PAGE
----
* Export restrictions neglected in global trade rules
* Rising prices fuel concerns over export curbs
By Jonathan Lynn
DAVOS, Switzerland, Jan 30 (Reuters) - As World Trade Organization members intensify efforts for a new trade deal, soaring food and raw material prices have raised a question that is not even on the Doha round agenda: export restrictions.
While WTO members are haggling over the extent to which tariffs come down, countries spooked by the memory of the 2008 food crisis that sparked riots around the globe are slashing import duties to let food come in as cheaply as possible.
Food inflation has been one of the hot topics at the annual meeting of the World Economic Forum in Davos. French President Nicolas Sarkozy, who currently chairs the G20, called for more regulation to curb speculation and volatility.
The latest surge in food prices was fuelled by export restrictions on grain imposed by Russia -- not yet a member of the WTO -- and Ukraine to deal with a severe drought last year.
Just as in 2008, trading partners have asked whether you are allowed to halt exports without regard to the rest of the world.
But the rules-based trading system built up since World War Two and umpired by the WTO concentrates primarily on removing barriers to imports.
“In the WTO import restrictions are better disciplined than export restrictions,” WTO Director-General Pascal Lamy said.
It’s not just about food.
Industrialists in Japan and Germany were terrified when China cut back supplies last year of rare earths -- the minerals used in high-tech goods from hybrid cars and mobile phones to defence products, of which China is a near-monopoly supplier.
The European Union will issue a strategy document on Wednesday on raw materials, Trade Commissioner Karel De Gucht told Reuters. According to a draft seen by Reuters, the EU will consider stockpiling raw materials and confront any country that restricts supplies
For the EU the issue is not just curbs on the physical amount of exports, but the practice in some states of imposing export duties. These create dual pricing, making industry inputs cheaper for domestic manufacturers than for foreign competitors.
Brussels has insisted Russia scrap export duties on lumber if it wants to join the WTO and, together with the United States and Mexico, has challenged Chinese duties and restrictions at the global trade body.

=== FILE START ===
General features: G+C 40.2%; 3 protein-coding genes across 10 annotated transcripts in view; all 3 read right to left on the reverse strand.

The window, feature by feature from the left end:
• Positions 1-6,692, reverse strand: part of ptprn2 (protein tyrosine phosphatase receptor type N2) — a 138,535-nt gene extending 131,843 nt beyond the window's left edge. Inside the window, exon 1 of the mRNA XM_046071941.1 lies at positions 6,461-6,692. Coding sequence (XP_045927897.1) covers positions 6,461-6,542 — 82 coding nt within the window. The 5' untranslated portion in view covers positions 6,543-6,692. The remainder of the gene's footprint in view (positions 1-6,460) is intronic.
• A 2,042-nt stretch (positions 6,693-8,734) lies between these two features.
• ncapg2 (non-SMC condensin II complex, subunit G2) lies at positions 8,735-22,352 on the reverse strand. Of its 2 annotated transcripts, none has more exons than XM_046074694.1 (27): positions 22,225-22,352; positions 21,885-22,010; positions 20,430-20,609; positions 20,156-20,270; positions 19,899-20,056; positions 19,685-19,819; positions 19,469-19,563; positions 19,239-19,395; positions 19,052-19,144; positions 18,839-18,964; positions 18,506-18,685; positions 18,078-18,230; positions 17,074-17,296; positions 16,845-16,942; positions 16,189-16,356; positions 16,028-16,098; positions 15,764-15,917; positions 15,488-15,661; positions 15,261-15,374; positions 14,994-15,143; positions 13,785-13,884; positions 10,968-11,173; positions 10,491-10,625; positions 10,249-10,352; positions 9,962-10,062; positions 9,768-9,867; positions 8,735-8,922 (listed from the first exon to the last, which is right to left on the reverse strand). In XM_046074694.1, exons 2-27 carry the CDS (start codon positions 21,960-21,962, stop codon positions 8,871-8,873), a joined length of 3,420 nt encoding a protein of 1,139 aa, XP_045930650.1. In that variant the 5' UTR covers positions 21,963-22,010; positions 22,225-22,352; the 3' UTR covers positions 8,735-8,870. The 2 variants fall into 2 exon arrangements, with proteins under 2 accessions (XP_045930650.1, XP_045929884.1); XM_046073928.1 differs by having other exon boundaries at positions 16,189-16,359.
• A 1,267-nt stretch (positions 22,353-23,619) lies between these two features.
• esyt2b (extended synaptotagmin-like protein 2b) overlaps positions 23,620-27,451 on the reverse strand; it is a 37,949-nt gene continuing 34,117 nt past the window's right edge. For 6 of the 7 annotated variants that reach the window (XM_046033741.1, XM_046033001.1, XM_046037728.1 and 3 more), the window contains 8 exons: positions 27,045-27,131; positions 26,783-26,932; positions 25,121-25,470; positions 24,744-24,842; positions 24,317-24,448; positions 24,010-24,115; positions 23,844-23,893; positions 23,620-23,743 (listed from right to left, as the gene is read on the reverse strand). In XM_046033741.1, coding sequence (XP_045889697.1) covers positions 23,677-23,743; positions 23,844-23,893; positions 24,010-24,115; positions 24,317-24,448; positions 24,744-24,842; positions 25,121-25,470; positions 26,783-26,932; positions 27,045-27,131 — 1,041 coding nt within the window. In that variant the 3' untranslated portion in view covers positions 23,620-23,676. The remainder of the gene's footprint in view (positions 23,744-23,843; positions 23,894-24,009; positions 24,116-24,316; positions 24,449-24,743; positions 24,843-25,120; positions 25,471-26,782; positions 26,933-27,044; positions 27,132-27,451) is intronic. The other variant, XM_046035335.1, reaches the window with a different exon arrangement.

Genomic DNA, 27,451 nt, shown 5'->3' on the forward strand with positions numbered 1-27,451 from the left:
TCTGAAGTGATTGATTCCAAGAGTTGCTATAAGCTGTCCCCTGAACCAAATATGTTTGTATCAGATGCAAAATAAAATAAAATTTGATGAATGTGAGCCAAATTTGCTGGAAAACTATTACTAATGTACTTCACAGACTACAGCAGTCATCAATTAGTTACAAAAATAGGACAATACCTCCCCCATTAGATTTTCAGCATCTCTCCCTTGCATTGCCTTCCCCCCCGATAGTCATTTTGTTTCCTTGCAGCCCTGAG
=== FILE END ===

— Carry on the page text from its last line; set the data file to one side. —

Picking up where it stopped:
Trade officials say there is no reason why exports could not be regulated in the same way as imports. Barriers to exports would be illegal, but countries would have safeguards -- a safety valve allowing them to block exports temporarily to ensure vital food supplies at home.
During the 2008 crisis Japan proposed introducing some tentative rules along those lines. But developing country food exporters shot down the idea.
Now it is time to look at the question again, said Anabel Gonzalez, foreign trade minister of Costa Rica -- a small developing country that exports tropical products like bananas, pineapples and coffee but relies on imports for staples such as wheat and soybeans.
“This is a pending issue for a future agenda that certainly needs to come into play,” Gonzalez told Reuters.“All of the provisions of the WTO are more concerned with imports and whatever you have on export restrictions is very limited.”
Indonesia’s trade minister, Mari Pangestu, agrees. The huge Indonesian archipelago is Southeast Asia’s biggest economy and is a major commodity producer. But as well as growing rice, it imports the staple to ensure steady food supplies and keep prices down for its millions of poor.
Indonesia is one of the promoters of the special safeguard mechanism -- an instrument that would allow developing countries to raise tariffs temporarily to block a flood of food imports that could hurt their local farmers.
Pangestu, a respected economist, says the current high level of food prices does not invalidate the proposal. “Commodity prices have a way of up quickly and also going down quickly.”
Financial investment in commodities has fuelled this volatility and created uncertainty for farmers.
The long-term answer must include better investment in agriculture, not least to deal with the impact on production of climate change, rural credit, and hedging possibilities for farmers through well-functioning futures markets, she said.
But export restrictions need to be looked at too.
“We have to have a balanced discussion on this. A country’s need to safeguard their stocks, that’s a given. How do they do it in a way that doesn’t lead to an impact on global markets?”
(Editing by Mark Heinrich)
For full coverage, blogs and TV from Davos go to www.reuters.com/davos